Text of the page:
drank Mi Xiang Hong Cha by CHA YI Teahouse
1567 tasting notes

Very aromatic and full-flavored. In the mouth, a bright and fruity peach-apricot-osmanthus note melds perfectly with the rich and deep cocoa-honeyed plum body that’s balanced by woody tannins. A touch quieter pasty-french bread note tempers, creating a cohesive flavor profile. It made such a great morning tea that I never bothered to sit down and pick it apart. My only issue with this one is that it needs to be brewed long western to get my preferred cup, giving only 1 truly excellent steep; a shorter brewing time leaves it a little too high-pitched with a tart blood orange tone.

Thanks for the share, Leafhopper :)

Flavors: Apricot, Blood Orange, Bread, Cocoa, Dark Wood, Honey, Mineral, Osmanthus, Pastries, Peach, Plum, Round, Smooth, Tannin

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This place, like the rest of the internet, is dead and overrun with bots. And thus I step away.

Eventual tea farmer. If you are a tea grower, want to grow your own plants or are simply curious, please follow me so we can chat.

I most enjoy loose-leaf, unflavored teas and tisanes. Teabags have their place. Some of my favorite teas have a profound effect on mind and body rather than having a specific flavor profile. Terpene fiend.

Favorite teas generally come from China (all provinces), Taiwan, India (Nilgiri and Manipur). Frequently enjoyed though less sipped are teas from Georgia, Japan, Nepal and Darjeeling. While I’m not actively on the hunt, a goal of mine is to try tea from every country that makes it available to the North American market. This is to gain a vague understanding of how Camellia sinensis performs in different climates. I realize that borders are arbitrary and some countries are huge with many climates and tea-growing regions.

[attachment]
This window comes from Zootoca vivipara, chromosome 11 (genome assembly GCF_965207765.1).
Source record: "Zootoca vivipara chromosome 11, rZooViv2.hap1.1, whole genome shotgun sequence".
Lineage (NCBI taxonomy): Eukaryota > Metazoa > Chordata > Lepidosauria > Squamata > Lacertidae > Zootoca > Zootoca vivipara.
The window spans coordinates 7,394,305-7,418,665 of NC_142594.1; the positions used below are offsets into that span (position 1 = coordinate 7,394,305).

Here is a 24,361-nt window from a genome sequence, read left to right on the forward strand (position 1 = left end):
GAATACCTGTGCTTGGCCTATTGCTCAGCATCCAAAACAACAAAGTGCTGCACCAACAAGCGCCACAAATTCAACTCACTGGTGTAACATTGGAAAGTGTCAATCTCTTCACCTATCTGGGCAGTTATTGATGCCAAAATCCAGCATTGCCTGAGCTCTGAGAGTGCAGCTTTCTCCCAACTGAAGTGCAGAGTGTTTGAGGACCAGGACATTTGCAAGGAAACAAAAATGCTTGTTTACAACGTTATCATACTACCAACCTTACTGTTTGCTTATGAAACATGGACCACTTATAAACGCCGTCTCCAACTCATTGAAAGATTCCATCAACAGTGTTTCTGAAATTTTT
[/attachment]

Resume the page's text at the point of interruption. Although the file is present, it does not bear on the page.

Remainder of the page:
I’m convinced European countries make the best herbal teas.

Personal Rating Scale:

100-90: A tea I can lose myself into. Something about it makes me slow down and appreciate not only the tea but all of life or a moment in time. If it’s a bagged or herbal tea, it’s of standout quality in comparison to similar items.

89-80: Fits my profile well enough to buy again.

79-70: Not a preferred tea. I might buy more or try a different harvest. Would gladly have a cup if offered.

69-60: Not necessarily a bad tea but one that I won’t buy again. Would have a cup if offered.

59-1: Lacking several elements, strangely clunky, possess off flavors/aroma/texture or something about it makes me not want to finish.

Unrated: Haven’t made up my mind or some other reason. If it’s pu’er, I likely think it needs more age.

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